Vibes and Marketing

My business partner Syd Kessler is a renaissance man. Not only has he started and run numerous successful businesses, he’s a published author three times over. In 2006, he published a book called Vibes: The Scientific Secret to Achieving Extraordinary Results in Sales and Management. It’s a great read, and I highly recommend it (shameless plug for a friend).

In it, he posits an emotional scale that correlates to electro-magnetic frequencies emitted by the nervous system. In other words, each emotion we commonly feel is itself an EM frequency that can be measured. The higher the feeling state, the higher the frequency. At the low end of the continuum, we have the emotions of Despair, Depression, Hopelessness, Terror – complete disempowerment. Then, at a somewhat frequency range, we have Rage and Revenge. Above that, Anger. Above that, Frustration, Irritation, Pessimism. Then you reach a kind of water line where our psyches reach neutral ground, such as how we feel when we meditate and cease thought. Then, the positive emotions begin, such as Hope, followed by Positive Expectation, then Belief, then Knowing and Passion, then Ecstasy or Elation.

So, if we use this framework of emotions as frequencies, with the bad-feeling frequencies at the low end of the scale and the good-feeling ones at the upper end, an interesting application occurs when it comes to marketing. What if we asked ourselves the following questions as it relates to any brand:

1)      What is the prevailing thought/emotion that is associated with this product, category or area of life? So let’s pretend we’re the owners of a cool new tech startup, and say we’re able to identify, through research or just good observation, that when it relates to computers and hand-held devices, the prevailing feeling is that of frustration and intimidation by technology. Confusing gadgets, impossible to read manuals, tech people who speak Tech and not English. Quite off-putting. Low frequency – maybe not nearly as low as Despair, but certainly below water line.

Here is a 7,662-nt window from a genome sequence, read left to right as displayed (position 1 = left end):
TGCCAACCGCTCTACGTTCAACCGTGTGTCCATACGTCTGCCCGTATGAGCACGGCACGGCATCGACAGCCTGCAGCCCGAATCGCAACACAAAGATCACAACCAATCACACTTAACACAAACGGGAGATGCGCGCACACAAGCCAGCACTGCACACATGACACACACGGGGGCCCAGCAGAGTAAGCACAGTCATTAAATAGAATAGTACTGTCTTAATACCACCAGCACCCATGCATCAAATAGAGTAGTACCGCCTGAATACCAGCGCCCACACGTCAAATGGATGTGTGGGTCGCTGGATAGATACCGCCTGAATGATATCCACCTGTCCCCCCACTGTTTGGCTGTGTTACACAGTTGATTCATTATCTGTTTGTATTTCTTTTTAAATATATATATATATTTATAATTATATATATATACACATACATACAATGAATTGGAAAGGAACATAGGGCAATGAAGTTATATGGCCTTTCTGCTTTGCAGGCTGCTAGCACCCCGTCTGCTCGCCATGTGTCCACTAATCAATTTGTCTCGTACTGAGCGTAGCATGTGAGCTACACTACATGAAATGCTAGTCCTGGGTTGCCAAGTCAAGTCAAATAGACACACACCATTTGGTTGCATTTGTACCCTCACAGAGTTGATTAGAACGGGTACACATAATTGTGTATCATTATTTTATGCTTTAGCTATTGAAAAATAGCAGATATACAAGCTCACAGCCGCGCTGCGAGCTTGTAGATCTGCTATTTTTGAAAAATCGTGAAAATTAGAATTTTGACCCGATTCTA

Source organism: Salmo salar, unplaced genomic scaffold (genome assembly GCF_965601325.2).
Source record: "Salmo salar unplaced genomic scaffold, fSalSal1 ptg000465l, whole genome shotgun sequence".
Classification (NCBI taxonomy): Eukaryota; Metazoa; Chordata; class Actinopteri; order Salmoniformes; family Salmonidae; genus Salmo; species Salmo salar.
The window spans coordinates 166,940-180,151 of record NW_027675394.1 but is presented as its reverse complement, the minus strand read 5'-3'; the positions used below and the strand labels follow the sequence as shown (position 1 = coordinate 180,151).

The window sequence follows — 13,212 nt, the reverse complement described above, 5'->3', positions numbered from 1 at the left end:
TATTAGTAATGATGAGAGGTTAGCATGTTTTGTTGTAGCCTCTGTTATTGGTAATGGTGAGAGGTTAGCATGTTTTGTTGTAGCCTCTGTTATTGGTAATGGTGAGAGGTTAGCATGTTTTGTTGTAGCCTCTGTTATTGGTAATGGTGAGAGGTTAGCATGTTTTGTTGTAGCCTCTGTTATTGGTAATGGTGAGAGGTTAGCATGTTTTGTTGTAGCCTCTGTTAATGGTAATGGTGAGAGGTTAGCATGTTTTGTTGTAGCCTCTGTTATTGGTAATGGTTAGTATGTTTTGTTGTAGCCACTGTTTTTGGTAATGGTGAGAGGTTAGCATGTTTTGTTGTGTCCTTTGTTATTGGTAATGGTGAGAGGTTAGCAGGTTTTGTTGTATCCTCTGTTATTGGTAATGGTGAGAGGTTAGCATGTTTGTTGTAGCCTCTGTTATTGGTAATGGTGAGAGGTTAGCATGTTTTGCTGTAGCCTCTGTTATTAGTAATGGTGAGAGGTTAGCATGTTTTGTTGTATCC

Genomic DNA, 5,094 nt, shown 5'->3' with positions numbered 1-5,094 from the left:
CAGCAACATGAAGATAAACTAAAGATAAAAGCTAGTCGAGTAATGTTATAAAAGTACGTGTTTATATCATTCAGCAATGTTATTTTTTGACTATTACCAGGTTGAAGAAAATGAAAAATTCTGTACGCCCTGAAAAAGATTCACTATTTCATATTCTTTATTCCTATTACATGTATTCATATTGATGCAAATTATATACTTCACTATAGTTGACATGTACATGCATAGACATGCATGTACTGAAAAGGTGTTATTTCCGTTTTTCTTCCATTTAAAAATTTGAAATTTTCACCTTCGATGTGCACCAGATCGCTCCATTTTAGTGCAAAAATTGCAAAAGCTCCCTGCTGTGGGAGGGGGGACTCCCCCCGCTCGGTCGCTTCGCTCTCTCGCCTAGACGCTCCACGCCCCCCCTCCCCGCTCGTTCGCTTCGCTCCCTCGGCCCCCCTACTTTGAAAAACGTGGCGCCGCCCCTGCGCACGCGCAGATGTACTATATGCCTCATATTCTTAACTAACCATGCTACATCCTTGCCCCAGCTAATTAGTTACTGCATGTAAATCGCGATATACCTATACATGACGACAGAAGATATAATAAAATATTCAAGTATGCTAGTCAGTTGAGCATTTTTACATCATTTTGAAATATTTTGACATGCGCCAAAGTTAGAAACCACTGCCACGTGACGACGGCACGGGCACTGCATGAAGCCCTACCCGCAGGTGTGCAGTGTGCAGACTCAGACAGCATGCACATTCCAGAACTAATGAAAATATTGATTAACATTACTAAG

2)      What emotional state can our brand bring people to, that is the solution or resolution to the prevailing state?  So let’s say that our little company, having identified where people are at emotionally when it comes to our category, decides that what we can and should come to represent is “ease of use, where the technology is hidden and in service to the creative impulses of the user”. And the resulting emotion, or frequency, is that of pleasure, the pleasure that comes with being master of your little universe, the lord of your technological castle.

3)      What is the emotional journey, or frequency jump, that our brand and marketing must therefore enact?  In other words, what is the emotional delta, between where your customers are, and where they could be if they interact with your brand? In our example of the little tech company, the jump from frustration and intimidation to pleasure is not a massive jump, but one that’s incredibly good-feeling when it happens. And something that clearly, a lot of people on this planet will pay a premium for.

What Syd and other recent authors have given us, is a framework that allows us to see branding and marketing as the guiding of audiences through a specific journey of emotions, from where they’re currently hanging out, to a better place they can get to, if they connect with our brand.

Using the Emotional Scale, you can begin to quantify that journey, specify the gap. And our job as brand strategists, marketers, product developers, designers and retail experts –  is to close that gap, time and again.